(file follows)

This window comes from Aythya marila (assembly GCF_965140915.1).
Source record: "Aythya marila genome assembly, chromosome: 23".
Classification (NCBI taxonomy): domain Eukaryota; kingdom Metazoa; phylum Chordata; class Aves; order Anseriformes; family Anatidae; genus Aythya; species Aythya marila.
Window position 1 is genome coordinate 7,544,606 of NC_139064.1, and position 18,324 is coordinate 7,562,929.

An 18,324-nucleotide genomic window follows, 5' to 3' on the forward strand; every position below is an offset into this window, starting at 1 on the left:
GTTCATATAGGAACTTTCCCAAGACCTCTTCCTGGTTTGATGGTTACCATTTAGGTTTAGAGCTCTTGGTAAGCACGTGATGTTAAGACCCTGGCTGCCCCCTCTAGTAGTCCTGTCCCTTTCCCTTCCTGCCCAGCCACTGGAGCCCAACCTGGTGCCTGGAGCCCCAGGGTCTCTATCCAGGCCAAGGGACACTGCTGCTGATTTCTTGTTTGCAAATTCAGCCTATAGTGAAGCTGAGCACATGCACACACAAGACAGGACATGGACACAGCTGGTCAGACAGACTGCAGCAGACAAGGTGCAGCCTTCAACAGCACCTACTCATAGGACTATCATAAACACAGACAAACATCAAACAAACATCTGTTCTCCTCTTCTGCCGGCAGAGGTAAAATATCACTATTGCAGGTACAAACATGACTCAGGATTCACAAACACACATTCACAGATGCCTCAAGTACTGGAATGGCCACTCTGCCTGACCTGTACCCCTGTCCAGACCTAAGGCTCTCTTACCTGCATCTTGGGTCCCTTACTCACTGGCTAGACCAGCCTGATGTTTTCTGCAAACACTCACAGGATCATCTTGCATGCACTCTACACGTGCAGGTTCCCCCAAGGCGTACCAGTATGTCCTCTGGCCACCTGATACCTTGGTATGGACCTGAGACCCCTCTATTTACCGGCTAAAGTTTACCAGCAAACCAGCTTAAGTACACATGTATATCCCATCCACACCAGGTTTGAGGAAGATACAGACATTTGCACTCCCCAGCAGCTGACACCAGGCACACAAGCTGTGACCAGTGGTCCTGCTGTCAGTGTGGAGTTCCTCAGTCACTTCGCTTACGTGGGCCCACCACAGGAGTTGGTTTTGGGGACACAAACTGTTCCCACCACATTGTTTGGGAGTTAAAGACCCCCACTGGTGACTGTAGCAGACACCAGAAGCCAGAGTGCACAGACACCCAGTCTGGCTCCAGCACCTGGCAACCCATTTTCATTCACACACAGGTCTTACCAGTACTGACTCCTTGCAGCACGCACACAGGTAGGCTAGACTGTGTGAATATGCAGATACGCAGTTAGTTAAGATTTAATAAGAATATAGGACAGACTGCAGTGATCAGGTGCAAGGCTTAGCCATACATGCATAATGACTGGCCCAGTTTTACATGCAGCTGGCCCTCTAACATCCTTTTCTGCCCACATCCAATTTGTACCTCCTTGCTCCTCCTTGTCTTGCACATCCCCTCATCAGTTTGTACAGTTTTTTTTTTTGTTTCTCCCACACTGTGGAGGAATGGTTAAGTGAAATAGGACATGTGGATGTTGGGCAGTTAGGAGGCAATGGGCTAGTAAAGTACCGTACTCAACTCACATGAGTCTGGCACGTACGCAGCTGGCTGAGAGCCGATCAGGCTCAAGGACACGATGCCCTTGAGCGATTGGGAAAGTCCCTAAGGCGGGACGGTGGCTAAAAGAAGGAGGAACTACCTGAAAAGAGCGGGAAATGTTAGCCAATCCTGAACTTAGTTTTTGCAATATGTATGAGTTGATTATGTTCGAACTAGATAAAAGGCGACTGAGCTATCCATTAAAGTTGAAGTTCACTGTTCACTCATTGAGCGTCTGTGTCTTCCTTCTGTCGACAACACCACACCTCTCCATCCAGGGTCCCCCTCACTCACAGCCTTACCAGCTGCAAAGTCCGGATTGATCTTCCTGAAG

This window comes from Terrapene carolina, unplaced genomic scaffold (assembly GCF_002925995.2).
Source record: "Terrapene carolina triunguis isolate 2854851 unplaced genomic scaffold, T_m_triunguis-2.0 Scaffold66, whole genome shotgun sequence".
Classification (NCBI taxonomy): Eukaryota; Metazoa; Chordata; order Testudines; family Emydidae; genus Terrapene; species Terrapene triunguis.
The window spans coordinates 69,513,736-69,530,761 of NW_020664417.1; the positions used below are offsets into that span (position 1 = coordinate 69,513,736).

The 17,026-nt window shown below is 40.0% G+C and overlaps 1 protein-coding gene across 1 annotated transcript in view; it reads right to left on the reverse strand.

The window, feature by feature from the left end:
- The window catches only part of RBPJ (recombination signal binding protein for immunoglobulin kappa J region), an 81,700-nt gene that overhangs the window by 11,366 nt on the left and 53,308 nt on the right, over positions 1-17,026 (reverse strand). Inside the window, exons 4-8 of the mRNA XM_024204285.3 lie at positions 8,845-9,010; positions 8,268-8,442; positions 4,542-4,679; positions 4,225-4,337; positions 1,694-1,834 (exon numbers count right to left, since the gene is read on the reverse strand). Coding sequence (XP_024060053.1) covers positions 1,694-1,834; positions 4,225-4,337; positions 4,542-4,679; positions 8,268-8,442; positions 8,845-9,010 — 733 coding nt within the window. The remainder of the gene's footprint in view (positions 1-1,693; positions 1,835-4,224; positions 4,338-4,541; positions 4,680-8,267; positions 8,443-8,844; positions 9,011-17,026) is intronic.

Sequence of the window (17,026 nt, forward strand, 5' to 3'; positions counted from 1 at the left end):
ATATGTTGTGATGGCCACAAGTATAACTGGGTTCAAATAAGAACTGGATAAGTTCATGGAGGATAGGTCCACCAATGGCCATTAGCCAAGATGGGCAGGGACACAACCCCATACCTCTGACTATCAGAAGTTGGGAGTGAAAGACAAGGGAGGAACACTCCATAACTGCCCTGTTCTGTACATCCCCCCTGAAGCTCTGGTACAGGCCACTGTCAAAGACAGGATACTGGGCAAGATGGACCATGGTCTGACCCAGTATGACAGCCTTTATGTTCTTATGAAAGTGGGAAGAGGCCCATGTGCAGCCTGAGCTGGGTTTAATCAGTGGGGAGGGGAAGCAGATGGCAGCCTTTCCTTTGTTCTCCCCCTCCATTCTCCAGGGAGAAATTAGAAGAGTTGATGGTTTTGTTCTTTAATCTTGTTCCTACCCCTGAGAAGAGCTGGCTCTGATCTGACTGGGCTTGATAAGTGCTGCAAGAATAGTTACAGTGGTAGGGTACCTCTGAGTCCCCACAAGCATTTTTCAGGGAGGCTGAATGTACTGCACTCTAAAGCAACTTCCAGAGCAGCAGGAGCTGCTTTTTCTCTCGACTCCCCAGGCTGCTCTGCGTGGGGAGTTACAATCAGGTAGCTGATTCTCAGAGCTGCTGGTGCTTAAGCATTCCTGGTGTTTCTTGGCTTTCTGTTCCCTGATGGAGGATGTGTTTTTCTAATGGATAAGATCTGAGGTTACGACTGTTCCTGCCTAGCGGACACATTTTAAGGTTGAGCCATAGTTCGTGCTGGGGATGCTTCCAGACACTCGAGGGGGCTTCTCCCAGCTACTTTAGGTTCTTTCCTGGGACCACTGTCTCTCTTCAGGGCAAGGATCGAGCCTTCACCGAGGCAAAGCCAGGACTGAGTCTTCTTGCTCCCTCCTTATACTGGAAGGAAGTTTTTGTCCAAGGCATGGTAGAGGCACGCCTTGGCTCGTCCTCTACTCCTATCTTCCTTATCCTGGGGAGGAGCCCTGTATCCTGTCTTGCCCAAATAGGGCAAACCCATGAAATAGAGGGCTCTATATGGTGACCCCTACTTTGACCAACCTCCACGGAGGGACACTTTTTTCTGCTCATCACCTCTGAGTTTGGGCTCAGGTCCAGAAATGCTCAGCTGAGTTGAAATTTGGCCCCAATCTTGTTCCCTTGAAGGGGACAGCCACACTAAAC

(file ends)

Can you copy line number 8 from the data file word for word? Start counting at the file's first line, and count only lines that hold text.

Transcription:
Source record: "Terrapene carolina triunguis isolate 2854851 unplaced genomic scaffold, T_m_triunguis-2.0 Scaffold66, whole genome shotgun sequence".